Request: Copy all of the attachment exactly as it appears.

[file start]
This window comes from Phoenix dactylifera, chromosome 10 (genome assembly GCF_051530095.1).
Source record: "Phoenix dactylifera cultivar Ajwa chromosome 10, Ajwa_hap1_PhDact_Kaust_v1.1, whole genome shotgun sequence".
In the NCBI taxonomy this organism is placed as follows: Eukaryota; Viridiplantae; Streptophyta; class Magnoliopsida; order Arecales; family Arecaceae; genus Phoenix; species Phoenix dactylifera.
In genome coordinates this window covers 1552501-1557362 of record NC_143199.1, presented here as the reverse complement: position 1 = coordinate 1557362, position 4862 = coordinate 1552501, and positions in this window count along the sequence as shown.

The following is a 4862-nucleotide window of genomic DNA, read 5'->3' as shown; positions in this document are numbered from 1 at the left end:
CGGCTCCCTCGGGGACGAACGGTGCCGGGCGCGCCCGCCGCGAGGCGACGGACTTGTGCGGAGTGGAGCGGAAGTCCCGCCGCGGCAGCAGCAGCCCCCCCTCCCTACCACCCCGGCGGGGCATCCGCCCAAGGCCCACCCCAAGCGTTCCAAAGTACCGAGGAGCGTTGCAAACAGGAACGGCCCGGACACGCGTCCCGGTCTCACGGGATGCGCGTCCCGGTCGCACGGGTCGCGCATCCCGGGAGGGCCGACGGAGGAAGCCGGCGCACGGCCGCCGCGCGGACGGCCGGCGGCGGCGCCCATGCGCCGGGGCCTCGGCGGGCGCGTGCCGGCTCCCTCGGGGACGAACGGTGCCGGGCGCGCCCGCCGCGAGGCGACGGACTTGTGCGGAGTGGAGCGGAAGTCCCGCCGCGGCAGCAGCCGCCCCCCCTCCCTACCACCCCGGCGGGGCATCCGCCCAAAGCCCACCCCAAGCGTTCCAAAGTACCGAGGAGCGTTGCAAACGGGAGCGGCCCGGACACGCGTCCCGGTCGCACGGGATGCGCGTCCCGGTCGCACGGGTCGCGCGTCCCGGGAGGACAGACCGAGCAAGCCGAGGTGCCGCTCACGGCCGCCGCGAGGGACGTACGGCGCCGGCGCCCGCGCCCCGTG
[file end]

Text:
This window comes from Phoenix dactylifera, chromosome 10 (genome assembly GCF_051530095.1).
Source record: "Phoenix dactylifera cultivar Ajwa chromosome 10, Ajwa_hap1_PhDact_Kaust_v1.1, whole genome shotgun sequence".
In the NCBI taxonomy this organism is placed as follows: Eukaryota; Viridiplantae; Streptophyta; class Magnoliopsida; order Arecales; family Arecaceae; genus Phoenix; species Phoenix dactylifera.
In genome coordinates this window covers 1552501-1557362 of record NC_143199.1, presented here as the reverse complement: position 1 = coordinate 1557362, position 4862 = coordinate 1552501, and positions in this window count along the sequence as shown.

The following is a 4862-nucleotide window of genomic DNA, read 5'->3' as shown; positions in this document are numbered from 1 at the left end:
CGGCTCCCTCGGGGACGAACGGTGCCGGGCGCGCCCGCCGCGAGGCGACGGACTTGTGCGGAGTGGAGCGGAAGTCCCGCCGCGGCAGCAGCAGCCCCCCCTCCCTACCACCCCGGCGGGGCATCCGCCCAAGGCCCACCCCAAGCGTTCCAAAGTACCGAGGAGCGTTGCAAACAGGAACGGCCCGGACACGCGTCCCGGTCTCACGGGATGCGCGTCCCGGTCGCACGGGTCGCGCATCCCGGGAGGGCCGACGGAGGAAGCCGGCGCACGGCCGCCGCGCGGACGGCCGGCGGCGGCGCCCATGCGCCGGGGCCTCGGCGGGCGCGTGCCGGCTCCCTCGGGGACGAACGGTGCCGGGCGCGCCCGCCGCGAGGCGACGGACTTGTGCGGAGTGGAGCGGAAGTCCCGCCGCGGCAGCAGCCGCCCCCCCTCCCTACCACCCCGGCGGGGCATCCGCCCAAAGCCCACCCCAAGCGTTCCAAAGTACCGAGGAGCGTTGCAAACGGGAGCGGCCCGGACACGCGTCCCGGTCGCACGGGATGCGCGTCCCGGTCGCACGGGTCGCGCGTCCCGGGAGGACAGACCGAGCAAGCCGAGGTGCCGCTCACGGCCGCCGCGAGGGACGTACGGCGCCGGCGCCCGCGCCCCGTG